Microsoft has released 117 security fixes for the software, including a remote code execution (RCE) vulnerability in the Exchange Server found by participants of the Pwn2Own competition.
The Redmond giant's latest round of patches, usually released on the second Tuesday of each month in what is known as Patch Tuesday, includes fixes for 117 flaws tackling RCEs, privilege escalation, spoofing, memory corruption, and information disclosure. Thirteen are considered critical, and nine are zero-days -- with four under active exploit.
Products impacted by Microsoft's latest security update, issued on July 13, include Microsoft Office, SharePoint, Excel, Microsoft Exchange Server, Windows Defender, Windows Kernel, and Windows SMB.
Some of the most interesting vulnerabilities resolved in this update are:
- CVE-2021-31206: A Microsoft Exchange Server RCE found during Pwn2Own.
- CVE-2021-34448: An actively exploited scripting engine memory corruption vulnerability requires a victim to visit a malicious website or click a malicious link actively.
- CVE-2021-34494: A Windows DNS Server RCE, albeit restricted to DNS servers only.
- CVE-2021-34458: A Windows Kernel RCE which permits a single root input/output virtualization (SR-IOV) device assigned to a guest to tamper with PCIe associates potentially.
The latest round of patches comes just a week after Microsoft issued an emergency fix to rectify a security flaw nicknamed "PrintNightmare." Tracked under CVE-2021-1675 and CVE-2021-34527, the combination of RCE and a local privilege escalation flaw is already impacting some printers, and exploit code has been released.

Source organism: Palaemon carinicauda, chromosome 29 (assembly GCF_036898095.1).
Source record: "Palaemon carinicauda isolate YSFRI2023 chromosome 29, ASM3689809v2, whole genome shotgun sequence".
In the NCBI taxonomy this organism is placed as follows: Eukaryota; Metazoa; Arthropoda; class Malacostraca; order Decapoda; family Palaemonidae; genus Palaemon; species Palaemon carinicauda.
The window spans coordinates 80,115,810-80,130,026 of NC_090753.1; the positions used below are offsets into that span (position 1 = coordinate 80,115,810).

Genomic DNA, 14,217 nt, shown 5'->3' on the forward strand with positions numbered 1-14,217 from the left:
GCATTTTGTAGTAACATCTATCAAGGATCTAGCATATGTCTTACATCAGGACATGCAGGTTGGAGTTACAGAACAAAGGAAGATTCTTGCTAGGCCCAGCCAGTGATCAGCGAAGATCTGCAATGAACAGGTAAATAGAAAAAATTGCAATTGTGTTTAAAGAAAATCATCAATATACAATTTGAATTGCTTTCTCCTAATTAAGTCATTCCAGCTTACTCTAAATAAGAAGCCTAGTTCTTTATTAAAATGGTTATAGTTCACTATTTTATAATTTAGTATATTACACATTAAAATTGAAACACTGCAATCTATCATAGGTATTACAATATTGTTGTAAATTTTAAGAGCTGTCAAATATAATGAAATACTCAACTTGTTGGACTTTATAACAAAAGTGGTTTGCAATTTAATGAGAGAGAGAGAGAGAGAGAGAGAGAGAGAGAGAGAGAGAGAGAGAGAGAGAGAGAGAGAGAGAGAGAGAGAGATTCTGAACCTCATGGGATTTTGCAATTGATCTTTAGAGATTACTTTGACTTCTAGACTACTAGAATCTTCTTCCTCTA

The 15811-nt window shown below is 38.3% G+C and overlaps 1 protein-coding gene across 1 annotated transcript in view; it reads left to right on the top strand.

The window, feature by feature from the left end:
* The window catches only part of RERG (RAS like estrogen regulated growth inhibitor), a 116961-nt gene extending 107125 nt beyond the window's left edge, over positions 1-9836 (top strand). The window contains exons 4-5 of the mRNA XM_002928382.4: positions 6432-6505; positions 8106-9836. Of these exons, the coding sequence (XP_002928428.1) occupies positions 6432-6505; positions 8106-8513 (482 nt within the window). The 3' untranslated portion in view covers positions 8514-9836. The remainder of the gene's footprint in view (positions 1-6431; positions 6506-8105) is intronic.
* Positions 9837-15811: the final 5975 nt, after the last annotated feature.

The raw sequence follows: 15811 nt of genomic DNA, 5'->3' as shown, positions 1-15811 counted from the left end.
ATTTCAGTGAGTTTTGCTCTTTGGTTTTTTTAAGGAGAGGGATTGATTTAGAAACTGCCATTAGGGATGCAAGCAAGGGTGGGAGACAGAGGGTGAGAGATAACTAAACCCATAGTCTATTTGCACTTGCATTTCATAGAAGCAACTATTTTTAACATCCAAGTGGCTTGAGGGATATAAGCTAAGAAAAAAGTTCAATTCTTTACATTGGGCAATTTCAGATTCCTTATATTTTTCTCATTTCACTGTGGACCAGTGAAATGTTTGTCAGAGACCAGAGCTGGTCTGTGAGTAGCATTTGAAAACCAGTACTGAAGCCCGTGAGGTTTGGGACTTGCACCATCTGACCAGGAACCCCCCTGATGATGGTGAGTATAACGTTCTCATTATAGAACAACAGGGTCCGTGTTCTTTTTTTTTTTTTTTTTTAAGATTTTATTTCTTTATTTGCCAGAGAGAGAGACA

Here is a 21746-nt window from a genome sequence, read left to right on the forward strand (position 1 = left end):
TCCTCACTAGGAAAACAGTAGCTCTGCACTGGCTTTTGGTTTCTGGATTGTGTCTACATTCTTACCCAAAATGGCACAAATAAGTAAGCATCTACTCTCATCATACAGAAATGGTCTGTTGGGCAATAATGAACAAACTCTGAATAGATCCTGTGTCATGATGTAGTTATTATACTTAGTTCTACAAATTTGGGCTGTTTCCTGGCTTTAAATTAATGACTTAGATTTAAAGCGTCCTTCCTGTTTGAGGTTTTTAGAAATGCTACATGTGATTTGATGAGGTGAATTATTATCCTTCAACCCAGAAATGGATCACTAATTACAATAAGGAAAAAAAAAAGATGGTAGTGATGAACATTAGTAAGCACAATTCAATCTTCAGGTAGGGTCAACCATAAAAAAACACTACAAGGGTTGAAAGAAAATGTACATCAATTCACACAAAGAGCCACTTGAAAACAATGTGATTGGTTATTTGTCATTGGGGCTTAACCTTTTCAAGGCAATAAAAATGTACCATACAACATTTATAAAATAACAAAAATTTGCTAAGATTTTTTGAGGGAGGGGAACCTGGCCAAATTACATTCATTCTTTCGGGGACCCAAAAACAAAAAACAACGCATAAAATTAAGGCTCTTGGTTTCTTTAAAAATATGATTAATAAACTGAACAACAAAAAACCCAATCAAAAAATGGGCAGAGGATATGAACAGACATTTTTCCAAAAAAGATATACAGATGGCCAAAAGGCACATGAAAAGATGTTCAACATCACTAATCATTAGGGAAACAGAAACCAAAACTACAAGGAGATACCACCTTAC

In total, four of the vulnerabilities -- CVE-2021-34527 (PrintNightmare), CVE-2021-34448, CVE-2021-31979, and CVE-2021-33771 -- are listed as exploited in the wild.
Microsoft thanked researchers from Google Security, Checkmarx, the Trend Micro Zero Day Initiative, and Fortinet's FortiGuard Lab, among other organizations, to report the now-patched security flaws; a number of vulnerabilities were also reported Microsoft Threat Intelligence Center (MSTIC).
According to the Zero Day Initiative (ZDI), which reported 17 of the bugs, this month's volume of fixes "is more than the last two months combined and on par with the monthly totals from 2020."
Last month, Microsoft resolved 50 vulnerabilities in the June batch of security fixes. These included seven zero-day bugs, six of which were reported by the Redmond giant as being actively exploited.
A month prior, the tech giant tackled 55 security flaws during May Patch Tuesday. Four of which were deemed critical, and three were zero-days.
Alongside Microsoft's Patch Tuesday round, other vendors have published security updates that can be accessed below.